Thank you nose!

Today’s post topic: Circuitous Paths A stranger knocks on your door, asking for directions from your home to the closest gas station (or café, or library. Your pick!). Instead of the fastest and shortest route, give him/her the one involving the most fun detours.

It was summer and very hot.  Our young black bear (just twenty months!) was venturing out on his own for the very first time.  A million smells entered his nose and sank into the tiny folds of his nasal cavities.  He could smell mother back at the big rock where she had nudged him away, the sage, a marmot in its den.  But the smell that interested him most was the crisp, cool smell of running water.

He was a stranger at the door.  His nose was giving him directions to a place he had yet traveled.  Well, he thought, maybe once with mother, but it has rained too many times since.  He decided it was time to start trusting his own instincts.

The water was not very far away, but bear could not see it or hear it.  Instead he saw tall, sweet-smelling sage.  And, if he stood on his hind legs, smooth boulders.  Each boulder had a tree growing from its base.  Bear followed his nose and it took him to the largest of the trees.

From one of the high branches of the tree, he heard a ruckus.  And it smelled good.  With ease he climbed up, up, up.  A small nest held four tiny chicks.  Their eyes had not yet opened and they were pink with newness.

Bear used his paw to scoop one of the birds.  It squirmed and writhed and fell down, down, down.  There it was very still.  So, bear scooped the other three.  At the base of the tree they were all four very still.  He climbed down, smelled, and ate them.

Thank you nose!

The scent of water lingered in the air and bear followed it until something better came into smell.  Bear had wandered into a small forest that followed a dried up stream.  The shade felt good but his nose directed him to a small clearing.

There he found tall bushes with wide leaves.  At the end of their stems were deep red berries.  He could not only see the red, he could smell it.  Using his long tongue and lips, he cleaned the bushes of their berries.  Pit and all.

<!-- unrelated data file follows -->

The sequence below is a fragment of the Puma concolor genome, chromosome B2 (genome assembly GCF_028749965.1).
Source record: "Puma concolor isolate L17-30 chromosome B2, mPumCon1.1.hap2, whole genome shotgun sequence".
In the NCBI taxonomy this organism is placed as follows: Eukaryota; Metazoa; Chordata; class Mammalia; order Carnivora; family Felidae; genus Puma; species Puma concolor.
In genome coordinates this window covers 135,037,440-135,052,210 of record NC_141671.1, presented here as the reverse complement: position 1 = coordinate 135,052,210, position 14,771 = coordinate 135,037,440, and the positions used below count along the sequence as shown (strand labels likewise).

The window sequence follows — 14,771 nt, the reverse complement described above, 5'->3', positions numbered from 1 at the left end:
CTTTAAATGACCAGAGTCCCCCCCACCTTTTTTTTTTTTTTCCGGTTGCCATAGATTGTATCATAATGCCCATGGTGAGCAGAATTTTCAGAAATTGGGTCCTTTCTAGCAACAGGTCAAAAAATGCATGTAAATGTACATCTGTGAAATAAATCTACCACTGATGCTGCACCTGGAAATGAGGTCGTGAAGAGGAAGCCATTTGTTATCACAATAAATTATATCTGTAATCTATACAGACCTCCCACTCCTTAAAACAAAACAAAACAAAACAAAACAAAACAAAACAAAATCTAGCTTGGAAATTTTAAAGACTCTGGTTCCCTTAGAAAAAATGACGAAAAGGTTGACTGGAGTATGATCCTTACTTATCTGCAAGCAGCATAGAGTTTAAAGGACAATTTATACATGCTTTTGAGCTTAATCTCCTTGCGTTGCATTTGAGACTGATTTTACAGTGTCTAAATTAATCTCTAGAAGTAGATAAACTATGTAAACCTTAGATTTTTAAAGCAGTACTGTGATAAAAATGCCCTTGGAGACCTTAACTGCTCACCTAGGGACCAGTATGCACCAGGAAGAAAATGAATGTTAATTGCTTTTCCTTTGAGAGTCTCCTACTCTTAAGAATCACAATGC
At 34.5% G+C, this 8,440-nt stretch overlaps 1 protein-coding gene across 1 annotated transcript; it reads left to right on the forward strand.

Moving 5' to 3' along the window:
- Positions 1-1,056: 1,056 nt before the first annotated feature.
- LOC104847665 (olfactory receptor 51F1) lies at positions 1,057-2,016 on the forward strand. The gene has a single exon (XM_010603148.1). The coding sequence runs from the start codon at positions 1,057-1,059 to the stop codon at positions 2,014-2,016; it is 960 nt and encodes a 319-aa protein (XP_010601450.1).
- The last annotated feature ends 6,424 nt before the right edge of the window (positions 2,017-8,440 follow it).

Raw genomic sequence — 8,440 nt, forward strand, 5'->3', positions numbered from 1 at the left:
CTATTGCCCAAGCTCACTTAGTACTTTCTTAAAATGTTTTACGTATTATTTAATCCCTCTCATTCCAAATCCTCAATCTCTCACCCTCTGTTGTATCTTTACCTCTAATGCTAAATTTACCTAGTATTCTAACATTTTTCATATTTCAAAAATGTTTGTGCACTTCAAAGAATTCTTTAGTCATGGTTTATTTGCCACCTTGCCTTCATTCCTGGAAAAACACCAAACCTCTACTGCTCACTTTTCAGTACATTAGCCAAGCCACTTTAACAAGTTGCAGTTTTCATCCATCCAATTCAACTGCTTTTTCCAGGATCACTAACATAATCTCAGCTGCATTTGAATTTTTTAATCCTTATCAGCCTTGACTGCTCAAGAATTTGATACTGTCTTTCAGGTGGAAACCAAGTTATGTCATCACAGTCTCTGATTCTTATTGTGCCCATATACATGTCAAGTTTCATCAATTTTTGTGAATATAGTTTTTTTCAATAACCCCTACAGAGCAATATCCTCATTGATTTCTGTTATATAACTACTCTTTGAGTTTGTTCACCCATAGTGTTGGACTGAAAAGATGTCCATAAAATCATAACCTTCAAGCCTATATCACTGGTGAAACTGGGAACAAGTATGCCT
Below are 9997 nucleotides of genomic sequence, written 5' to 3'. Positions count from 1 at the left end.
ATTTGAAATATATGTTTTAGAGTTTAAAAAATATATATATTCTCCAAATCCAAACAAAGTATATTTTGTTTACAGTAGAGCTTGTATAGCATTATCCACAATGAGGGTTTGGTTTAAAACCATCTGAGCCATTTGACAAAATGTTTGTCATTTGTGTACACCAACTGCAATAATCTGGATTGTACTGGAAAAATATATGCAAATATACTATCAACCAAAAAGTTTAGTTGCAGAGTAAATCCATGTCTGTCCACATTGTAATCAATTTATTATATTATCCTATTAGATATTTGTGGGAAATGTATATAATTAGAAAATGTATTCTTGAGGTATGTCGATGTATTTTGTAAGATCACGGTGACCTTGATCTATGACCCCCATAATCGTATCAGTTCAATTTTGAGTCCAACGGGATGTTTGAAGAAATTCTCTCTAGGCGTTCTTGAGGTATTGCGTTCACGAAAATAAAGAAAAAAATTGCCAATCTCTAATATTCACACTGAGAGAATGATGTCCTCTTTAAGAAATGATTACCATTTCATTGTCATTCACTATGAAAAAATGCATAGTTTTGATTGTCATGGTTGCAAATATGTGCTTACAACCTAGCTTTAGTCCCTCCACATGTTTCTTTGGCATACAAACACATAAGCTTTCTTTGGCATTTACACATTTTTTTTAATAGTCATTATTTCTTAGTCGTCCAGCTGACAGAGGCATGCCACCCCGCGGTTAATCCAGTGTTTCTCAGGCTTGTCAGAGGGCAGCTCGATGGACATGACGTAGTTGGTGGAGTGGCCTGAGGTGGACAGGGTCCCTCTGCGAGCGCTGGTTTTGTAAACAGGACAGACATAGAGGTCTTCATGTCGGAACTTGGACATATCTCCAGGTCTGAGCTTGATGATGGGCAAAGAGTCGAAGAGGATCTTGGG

The heat of the sun began to burn into his skin through his BLACK fur, and bear decided it was time to listen to his nose.  By now the water also smelled of fish and wet rocks.  He was getting close, but his nose had one last adventure in store!

Between he and the water lie the long, flat, and black rock.  He had seen it many times with his mother and knew of the animals that lived there.  As he approached the rock, the animals, which were before quickly moving this way and that, came to a stop.

Smaller and even stranger animals come from of the bigger animals that lived on the long, flat, and black rock.  Bear knew this.  He saw the big animals open up and the smaller ones crawl out.  Each one smelled so interesting.

He followed his nose on a path parallel to the long rock.  The animals with the purple mother smelled a little like fire.  The animals in the red (like the berries) mother smelled nothing like berries.  They all stopped to look at him.  But he didn’t have to look at them, and he didn’t care to.  He was following his nose.

The most awful smell he had ever smelled came from the animals in a big mother.  They were making a ruckus.  Each one was holding up a small, black object.  Bear didn’t know what this thing was, but he noticed that the animals did not seem interested in eating the thing in their hands.  They just held them up to their heads in front of their eyes.

They must be trying to hide from me, he thought.  How silly.  I could smell these animals from the top of the big mountain, they smell so bad.

Bear could not know it.  Would never know it.  But the animals smelled of money and Subway.

He moved on and crossed the long rock, walked through more sage, and followed his nose down to the river’s edge.  There he drank.  The coolness of the water felt good on his paws.  So he laid down.  The current of the river tugged at him, but he kept hold of a root on the riverbank with one paw.

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